National Black Professional Athletes Foundation Continues Talks About Social Injustice
The National Black Professional Athletes Foundation (NBPAF) announced a partnership with the United States Tennis Association (USTA) Southern Section and the National Organization of Black Law Enforcement Executives (NOBLE) to host multiple virtual awareness events this year across the South to continue the important conversations on social justice, advocacy, and police reform.
The events’ target audience will be underrepresented minority youth who are disproportionately affected by racial injustices.
“Being able to partner with organizations like USTA Southern and NOBLE are important to NBPAF, particularly when it comes to social justice issues and the effect on young people of color," said Daron Sellars, CEO of NBPAF. "We want to engage early to help them understand how to navigate the complexities of the current environment in which we find ourselves in today. Having events with people who look like them in the sports world as well as the legal system is imperative with building trust and we want to be on the forefront of creating transformative and impactful change.”
The National Black Professional Athletes Foundation honors the history, legacy, and accomplishments of black athletes through a global platform that empowers them to change lives through community advocacy. Inspired to make an impact.
The first event will kick-off virtually in February and will be hosted in Greensboro, NC, a historical city to many civil rights demonstrations. Other cities where events will be held later this year include Atlanta, GA; New Orleans, LA; Memphis, TN; Nashville, TN; Louisville, KY; and Birmingham, AL.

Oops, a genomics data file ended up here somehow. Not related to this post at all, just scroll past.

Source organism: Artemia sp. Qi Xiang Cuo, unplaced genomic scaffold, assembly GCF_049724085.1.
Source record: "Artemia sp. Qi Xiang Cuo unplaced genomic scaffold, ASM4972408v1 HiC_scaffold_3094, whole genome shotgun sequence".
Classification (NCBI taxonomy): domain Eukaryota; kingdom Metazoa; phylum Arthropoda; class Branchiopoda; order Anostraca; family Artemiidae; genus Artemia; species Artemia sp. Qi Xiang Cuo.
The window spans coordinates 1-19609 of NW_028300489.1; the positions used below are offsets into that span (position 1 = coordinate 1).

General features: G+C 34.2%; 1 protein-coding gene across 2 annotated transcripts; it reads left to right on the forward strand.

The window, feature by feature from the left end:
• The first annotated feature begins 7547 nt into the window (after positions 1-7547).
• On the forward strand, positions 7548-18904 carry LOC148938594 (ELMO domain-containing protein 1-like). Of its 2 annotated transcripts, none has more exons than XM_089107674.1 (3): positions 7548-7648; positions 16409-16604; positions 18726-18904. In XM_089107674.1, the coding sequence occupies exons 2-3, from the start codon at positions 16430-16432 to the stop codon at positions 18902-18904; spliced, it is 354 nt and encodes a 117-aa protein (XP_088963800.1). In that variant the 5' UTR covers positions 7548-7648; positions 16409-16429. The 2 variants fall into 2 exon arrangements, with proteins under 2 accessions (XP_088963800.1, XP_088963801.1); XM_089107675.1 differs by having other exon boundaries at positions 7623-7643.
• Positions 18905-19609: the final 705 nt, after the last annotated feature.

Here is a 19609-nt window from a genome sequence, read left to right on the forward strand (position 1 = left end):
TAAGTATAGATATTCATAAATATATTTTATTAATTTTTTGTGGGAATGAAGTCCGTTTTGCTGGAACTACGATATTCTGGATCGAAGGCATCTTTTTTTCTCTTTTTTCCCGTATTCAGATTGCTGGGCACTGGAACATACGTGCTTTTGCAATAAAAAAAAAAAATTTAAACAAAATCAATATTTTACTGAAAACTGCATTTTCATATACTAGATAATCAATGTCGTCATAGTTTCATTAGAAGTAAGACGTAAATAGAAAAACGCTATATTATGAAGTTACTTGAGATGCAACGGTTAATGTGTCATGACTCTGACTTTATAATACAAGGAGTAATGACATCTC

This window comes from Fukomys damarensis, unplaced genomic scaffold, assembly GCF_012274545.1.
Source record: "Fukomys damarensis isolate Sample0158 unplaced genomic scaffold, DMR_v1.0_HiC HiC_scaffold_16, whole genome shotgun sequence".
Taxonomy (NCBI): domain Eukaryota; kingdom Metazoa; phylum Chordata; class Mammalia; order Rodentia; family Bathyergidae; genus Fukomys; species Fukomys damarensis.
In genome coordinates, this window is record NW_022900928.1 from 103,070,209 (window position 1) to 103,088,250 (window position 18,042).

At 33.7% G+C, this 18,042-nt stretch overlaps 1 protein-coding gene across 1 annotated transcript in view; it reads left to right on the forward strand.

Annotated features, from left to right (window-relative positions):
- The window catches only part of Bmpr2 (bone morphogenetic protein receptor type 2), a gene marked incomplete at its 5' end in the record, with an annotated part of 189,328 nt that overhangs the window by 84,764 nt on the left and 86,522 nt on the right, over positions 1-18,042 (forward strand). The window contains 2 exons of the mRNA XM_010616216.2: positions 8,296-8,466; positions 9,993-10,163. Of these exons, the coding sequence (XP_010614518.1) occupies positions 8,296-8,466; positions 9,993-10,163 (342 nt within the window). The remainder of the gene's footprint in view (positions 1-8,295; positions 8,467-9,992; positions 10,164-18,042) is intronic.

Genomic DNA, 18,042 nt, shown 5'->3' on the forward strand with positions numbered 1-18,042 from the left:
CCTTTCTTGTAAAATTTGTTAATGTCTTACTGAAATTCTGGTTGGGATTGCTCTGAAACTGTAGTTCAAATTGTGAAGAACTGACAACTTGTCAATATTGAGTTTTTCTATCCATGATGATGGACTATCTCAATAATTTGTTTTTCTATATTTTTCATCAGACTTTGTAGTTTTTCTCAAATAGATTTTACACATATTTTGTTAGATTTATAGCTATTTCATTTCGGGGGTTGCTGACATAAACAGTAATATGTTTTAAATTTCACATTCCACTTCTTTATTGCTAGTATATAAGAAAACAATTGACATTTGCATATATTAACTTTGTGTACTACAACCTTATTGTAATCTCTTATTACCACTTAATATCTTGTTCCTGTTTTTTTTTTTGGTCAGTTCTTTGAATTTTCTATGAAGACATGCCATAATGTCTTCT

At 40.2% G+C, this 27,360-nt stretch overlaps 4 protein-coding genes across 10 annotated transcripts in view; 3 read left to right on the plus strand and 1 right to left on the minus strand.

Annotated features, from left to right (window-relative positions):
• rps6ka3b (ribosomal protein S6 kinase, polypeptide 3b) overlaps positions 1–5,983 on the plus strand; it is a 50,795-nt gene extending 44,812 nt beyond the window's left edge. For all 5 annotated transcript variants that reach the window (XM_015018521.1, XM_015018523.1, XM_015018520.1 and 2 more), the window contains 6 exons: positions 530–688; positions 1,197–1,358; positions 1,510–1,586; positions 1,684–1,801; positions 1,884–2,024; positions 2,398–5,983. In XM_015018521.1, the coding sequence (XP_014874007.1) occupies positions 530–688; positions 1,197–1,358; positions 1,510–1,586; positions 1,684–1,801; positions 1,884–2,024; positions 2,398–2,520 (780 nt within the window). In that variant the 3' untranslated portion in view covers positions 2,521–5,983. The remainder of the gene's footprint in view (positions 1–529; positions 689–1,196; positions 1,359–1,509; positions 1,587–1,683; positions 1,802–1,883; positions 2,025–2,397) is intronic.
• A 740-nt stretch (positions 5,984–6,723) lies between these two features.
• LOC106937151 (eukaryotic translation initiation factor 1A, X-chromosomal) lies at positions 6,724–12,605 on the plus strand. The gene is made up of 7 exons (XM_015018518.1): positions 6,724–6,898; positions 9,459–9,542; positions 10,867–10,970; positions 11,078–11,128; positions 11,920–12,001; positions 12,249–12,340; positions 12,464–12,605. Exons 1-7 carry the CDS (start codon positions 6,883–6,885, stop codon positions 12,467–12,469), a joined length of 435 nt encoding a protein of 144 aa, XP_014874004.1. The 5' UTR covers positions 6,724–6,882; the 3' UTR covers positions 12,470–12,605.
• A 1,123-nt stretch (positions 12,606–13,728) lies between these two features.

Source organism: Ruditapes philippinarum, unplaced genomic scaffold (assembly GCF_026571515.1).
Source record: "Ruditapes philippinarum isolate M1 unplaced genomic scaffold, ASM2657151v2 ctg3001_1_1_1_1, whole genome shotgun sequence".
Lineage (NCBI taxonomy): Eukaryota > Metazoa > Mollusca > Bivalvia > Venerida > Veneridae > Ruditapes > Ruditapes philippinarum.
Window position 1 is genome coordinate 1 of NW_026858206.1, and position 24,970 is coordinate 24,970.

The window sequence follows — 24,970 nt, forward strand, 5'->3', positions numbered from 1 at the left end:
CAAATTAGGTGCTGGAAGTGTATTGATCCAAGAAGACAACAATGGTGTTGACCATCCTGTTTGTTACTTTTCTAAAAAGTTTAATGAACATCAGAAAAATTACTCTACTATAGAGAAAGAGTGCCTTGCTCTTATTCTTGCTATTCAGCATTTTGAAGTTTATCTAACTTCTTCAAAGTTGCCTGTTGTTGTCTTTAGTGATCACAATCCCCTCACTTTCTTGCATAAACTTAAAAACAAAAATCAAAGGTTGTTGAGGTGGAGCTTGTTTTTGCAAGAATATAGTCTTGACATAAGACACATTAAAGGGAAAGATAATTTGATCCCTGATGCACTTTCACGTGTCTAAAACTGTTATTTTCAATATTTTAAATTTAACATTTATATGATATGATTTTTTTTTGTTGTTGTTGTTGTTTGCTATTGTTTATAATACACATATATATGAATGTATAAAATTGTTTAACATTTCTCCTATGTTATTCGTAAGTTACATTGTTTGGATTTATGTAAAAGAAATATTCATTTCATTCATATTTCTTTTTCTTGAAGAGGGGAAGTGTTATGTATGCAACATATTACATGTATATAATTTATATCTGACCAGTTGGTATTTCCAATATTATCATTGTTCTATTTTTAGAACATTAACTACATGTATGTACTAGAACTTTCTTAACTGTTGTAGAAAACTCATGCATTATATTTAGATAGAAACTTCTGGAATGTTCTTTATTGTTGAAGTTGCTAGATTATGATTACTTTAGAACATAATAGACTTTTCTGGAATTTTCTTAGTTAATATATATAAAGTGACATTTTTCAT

“Partnering with the National Black Professional Athletes Foundation allows us to bring a social responsibility initiative to our teens in an impactful way," said Cee Jai Jones, USTA Southern Director of Diversity, NJTL & Grants. "We are excited for them to gain greater awareness and insight on social justice from athletes and public servants while also empowering them to serve as change agents in their own communities.”
Home to over 20,000 youth through their National Junior Tennis & Learning (NJTL) chapters, USTA Southern has worked for decades to all youth, regardless of race, gender, and income through tennis instruction, academic support, leadership development, and life skills.
The late Tennis Champion and social activist, Arthur Ashe founded the National Junior Tennis League in 1969.
For more information, please contact the National Black Professional Athletes Foundation at: